4. Making notes or writing down the critical points spoken.

  5. Active listening can be practised by listening to podcasts and watching informative videos without subtitles. The development of the patience to listen to everyone in a way that you analyze and interpret at the same time is a skill. Don't listen to react; listen to understand.

3. Public Speaking

Speeches are made to have an impact, and they're made to inform, entertain, inspire, convince, and persuade. Any speech can accomplish all five of these goals, but it's necessary to only focus on one.

Every speech has an introduction to hook the audience and explain in brief the goal of the speech. The body, to explain everything and talk about the main points. And lastly, the conclusion, which includes the key takeaways of the speech. The following things can be done to sharpen this skill:

  • Rehearse the speech in from of the mirror

  • Spend equal time in preparing and practising the speech

  • Do not read the speech

  • Start the speech with a personal experience or a true story

  • Know your audience and prepare accordingly

4. Assertiveness

Human communication is of three types: aggressive, passive, and assertive. While passive communicators are unable to express their opinions confidently, aggressive communicators are the ones who put down others, causing hurt or humiliation. Assertive communicators are communicators who can express their feelings and opinions directly and honestly. To become assertive, one must follow the ASA Model.

A: Address and analyze the situation or behaviour

S: Share your feelings or thoughts

A: Action to be hence taken needs to be spoken about

No matter what the situation is, to come out as a good communicator, the above model should be practised at all times.

5. Non-verbal communication

The face, eyes, hand gestures, and posture express what is going on inside of us. Each gives valuable clues to others (and to us) as to whether the words we say are consistent with what we are feeling. Being aware of our body language allows us to send a consistent message and be more aware of what others are subliminally conveying to us. Components of non-verbal communication are:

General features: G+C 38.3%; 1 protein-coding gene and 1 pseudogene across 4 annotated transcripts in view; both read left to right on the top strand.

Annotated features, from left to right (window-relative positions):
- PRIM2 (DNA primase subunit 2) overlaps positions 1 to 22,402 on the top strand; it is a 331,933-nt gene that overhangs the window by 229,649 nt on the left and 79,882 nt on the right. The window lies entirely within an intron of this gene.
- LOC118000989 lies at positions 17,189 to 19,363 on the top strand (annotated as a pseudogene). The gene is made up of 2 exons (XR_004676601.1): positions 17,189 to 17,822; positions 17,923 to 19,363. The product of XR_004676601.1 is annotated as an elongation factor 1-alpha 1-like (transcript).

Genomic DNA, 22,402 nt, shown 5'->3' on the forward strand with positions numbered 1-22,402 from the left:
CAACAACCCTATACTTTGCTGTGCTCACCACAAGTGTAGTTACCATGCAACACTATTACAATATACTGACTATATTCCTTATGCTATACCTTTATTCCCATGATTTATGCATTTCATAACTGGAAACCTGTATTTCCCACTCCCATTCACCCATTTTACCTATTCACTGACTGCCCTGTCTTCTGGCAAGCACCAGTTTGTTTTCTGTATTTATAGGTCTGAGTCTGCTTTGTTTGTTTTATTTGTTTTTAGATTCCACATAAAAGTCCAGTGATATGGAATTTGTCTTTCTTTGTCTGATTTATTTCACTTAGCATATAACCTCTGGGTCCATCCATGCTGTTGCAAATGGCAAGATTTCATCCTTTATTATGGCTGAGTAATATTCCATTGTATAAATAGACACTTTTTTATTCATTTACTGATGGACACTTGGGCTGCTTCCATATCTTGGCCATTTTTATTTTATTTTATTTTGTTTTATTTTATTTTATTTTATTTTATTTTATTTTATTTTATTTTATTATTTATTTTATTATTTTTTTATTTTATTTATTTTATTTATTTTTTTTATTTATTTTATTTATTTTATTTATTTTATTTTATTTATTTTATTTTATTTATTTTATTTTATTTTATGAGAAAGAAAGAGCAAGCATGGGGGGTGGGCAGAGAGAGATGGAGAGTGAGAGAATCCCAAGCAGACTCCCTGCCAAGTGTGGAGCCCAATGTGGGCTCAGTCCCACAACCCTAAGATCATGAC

• Eye contact

Eye contact is the first thing that people look for when they meet us for the first time. Good eye contact gives out a feeling of comfort and genuine warmth. Maintaining good eye contact shows respect and interest in what the other has to say.

  • Posture

Getting the right posture can automatically boost the confidence of an individual. Next time you notice you're feeling a bit down, take a look at how you're standing or sitting. Chances are you'll be slouched over with your shoulders drooping down and inward. This collapses the chest and inhibits good breathing, which in turn can help make you feel nervous or uncomfortable.

  • Arms

Arms give away clues about how open and receptive we are to everyone we meet and interact with, so keep your arms out to the side of your body or behind your back. This shows you are not scared to take on whatever comes your way, and you meet "full frontal" things. In general terms, the more outgoing you are as a person, the more you tend to use your arms with significant movements. The quieter you are, the less you move your arms away from your body. So, try to strike a natural balance and keep your arm movements balanced. Crossing your arms is a no, no in meetings or interviews, as it can be interpreted as passive-aggressive or closed to suggestions.

  • Legs

Your legs are the furthest point away from your brain; consequently, they're the most challenging bits of your body to control consciously. When we are nervous, stressed, or deceptive, our legs tend to move around more than usual. So best to keep them as still as possible in most situations, especially at interviews or work meetings.